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Discussion Starter · #1 ·
It is a 20 year old shed. the post are rotted and are just sitting on the ground(above ground good yet). Should i put the new post next to the the old and notch together or put new one underneath with 2x6s on sides? Anyone any prior experience? Thanks ahead
 

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Chief outhouse engineer
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Smeagol,
I have seen it done several ways. A lot of farmers will dig down beside the old post and put in an new 8' post about 3.5' in ground and 4.5 out. then bolt through old and new post with about three 3/4" threaded rod.

One of the local businesses in Indiana started manufacturing an cement base with a metal spade that can be inserted into the good portion of the old post. Some guys are using this for new construction as the cement base is rated for 50 years I think.

I have personally sandwiched old posts and boxed them in also. Usually overlap at least 3 feet.

More than one way to skin this cat.
 
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Lack Of All Trades
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It is a 20 year old shed. the post are rotted and are just sitting on the ground(above ground good yet). Should i put the new post next to the the old and notch together or put new one underneath with 2x6s on sides? Anyone any prior experience? Thanks ahead
Build temporary braces to support the shed walls. Then just cut/pull/dig the old one's out. Then re-plan the entire layout--digging your new post holes.
 

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Smeagol,
I have seen it done several ways. A lot of farmers will dig down beside the old post and put in an new 8' post about 3.5' in ground and 4.5 out. then bolt through old and new post with about three 3/4" threaded rod.

One of the local businesses in Indiana started manufacturing an cement base with a metal spade that can be inserted into the good portion of the old post. Some guys are using this for new construction as the cement base is rated for 50 years I think.

I have personally sandwiched old posts and boxed them in also. Usually overlap at least 3 feet.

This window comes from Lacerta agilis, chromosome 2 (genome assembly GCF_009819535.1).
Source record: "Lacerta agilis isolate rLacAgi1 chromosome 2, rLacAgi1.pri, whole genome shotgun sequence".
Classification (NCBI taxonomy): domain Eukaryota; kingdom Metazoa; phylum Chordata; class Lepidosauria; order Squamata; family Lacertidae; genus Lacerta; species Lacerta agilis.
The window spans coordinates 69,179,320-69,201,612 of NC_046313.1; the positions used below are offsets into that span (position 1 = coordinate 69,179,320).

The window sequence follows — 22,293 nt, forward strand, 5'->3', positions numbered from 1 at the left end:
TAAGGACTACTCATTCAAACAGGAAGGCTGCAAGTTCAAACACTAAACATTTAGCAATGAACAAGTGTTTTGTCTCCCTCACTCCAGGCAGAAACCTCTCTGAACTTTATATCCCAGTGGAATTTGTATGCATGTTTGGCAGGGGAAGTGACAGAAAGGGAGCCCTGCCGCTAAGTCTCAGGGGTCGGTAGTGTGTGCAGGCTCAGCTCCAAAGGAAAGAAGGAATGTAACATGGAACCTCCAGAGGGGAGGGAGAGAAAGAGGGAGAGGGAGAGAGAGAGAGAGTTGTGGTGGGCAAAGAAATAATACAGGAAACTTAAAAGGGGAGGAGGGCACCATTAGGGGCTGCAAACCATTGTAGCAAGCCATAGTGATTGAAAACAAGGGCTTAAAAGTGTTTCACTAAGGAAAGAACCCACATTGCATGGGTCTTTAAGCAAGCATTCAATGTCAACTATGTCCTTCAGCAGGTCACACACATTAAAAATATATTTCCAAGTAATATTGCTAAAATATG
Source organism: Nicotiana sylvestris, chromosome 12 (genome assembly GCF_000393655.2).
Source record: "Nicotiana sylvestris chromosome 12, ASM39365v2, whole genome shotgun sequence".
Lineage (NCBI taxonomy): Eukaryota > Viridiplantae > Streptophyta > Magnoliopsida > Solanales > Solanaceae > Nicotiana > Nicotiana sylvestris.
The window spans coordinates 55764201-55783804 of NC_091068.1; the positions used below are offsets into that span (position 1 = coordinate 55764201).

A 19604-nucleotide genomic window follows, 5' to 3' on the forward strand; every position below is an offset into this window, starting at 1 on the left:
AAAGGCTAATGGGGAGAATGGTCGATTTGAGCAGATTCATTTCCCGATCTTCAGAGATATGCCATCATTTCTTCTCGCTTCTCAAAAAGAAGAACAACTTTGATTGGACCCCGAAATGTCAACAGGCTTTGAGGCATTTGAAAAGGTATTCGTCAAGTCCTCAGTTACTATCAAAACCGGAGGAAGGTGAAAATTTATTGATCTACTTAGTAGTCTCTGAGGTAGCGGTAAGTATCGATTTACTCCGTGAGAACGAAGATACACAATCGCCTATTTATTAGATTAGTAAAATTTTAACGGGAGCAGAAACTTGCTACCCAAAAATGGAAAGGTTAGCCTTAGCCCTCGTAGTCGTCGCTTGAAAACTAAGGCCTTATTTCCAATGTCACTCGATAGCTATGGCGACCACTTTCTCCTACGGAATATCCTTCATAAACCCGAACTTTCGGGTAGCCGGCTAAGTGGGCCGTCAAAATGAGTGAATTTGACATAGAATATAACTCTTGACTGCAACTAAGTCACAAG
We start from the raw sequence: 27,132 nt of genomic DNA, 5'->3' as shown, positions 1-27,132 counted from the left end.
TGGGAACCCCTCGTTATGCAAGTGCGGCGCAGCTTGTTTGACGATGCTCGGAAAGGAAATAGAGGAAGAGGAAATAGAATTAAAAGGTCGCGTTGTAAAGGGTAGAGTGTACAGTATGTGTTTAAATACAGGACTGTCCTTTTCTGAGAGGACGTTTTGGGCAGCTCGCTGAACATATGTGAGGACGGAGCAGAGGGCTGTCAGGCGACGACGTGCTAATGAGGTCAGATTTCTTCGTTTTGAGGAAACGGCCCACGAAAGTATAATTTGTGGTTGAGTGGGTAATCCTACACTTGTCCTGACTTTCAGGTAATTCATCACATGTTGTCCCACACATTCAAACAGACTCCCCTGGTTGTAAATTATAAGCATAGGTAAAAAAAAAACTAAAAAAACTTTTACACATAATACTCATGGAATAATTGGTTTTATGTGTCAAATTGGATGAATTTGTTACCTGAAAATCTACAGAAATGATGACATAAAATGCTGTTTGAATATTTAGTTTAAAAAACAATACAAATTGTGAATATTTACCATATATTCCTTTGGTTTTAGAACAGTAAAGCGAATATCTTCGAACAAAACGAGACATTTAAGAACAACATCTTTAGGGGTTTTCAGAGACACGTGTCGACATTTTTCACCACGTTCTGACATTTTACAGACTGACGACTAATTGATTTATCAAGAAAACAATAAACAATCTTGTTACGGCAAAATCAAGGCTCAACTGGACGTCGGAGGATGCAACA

More than one way to skin this cat.
I don't know what kind of post hole digger you have, but I can't go further than 2 1/2 feet with mine. The handles get boxed into the hole (unless you widen the hole big enough to bury your neighbor's Rottweiler?)
Steve
 

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I don't know what kind of post hole digger you have, but I can't go further than 2 1/2 feet with mine. The handles get boxed into the hole (unless you widen the hole big enough to bury your neighbor's Rottweiler?)
Steve
Maybe he used an auger? Hmmmmm;)
 

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We did a complete professional riding arena. Here is how we did it -

1- House moving company supported structure with cribbing.
2- Cut off rotten posts about 4' off ground
3- Had backhoe excavate for new sono tubes, and poured new 18" tubes, four feet deep. With anchors.
4- Installed new posts in anchors up to the cut off posts, then installed new 2x lumber both sides of posts.
5- Remove cribbing and you're done. :thumbsup:
 

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Chief outhouse engineer
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I don't know what kind of post hole digger you have, but I can't go further than 2 1/2 feet with mine. The handles get boxed into the hole (unless you widen the hole big enough to bury your neighbor's Rottweiler?)
Steve


Helps to be smarter than the tool your using. :whistling

If you fill the digger with dirt, you don't need a big hole to pull it up. I used to set 10' posts in the ground 5' like that. :thumbsup: (I was a lot tougher and more desperate back then.)

If your digging in bedrock or something like that, get a mounted auger.:thumbsup:
 

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Discussion Starter · #10 ·
thanks for the input. I am going to auger down 4 1/2 feet, throw a cement cookie in there, pound it down with the new 8' post and notch out 2 " of the existing post for some bearing then use 3/4" threaded rod and some torx screws
 

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I would suggest bury 3' and leave 5' up-use four 1/2" carriage bolts to hold the two posts together. No need for the notching out of the old post-if anything, if you're intent on doing so, use a 4x6 to sister and slip the full original 4x4 onto the 2" notched out new 4x6...but for a regular shed that would be a bit overkill.
 
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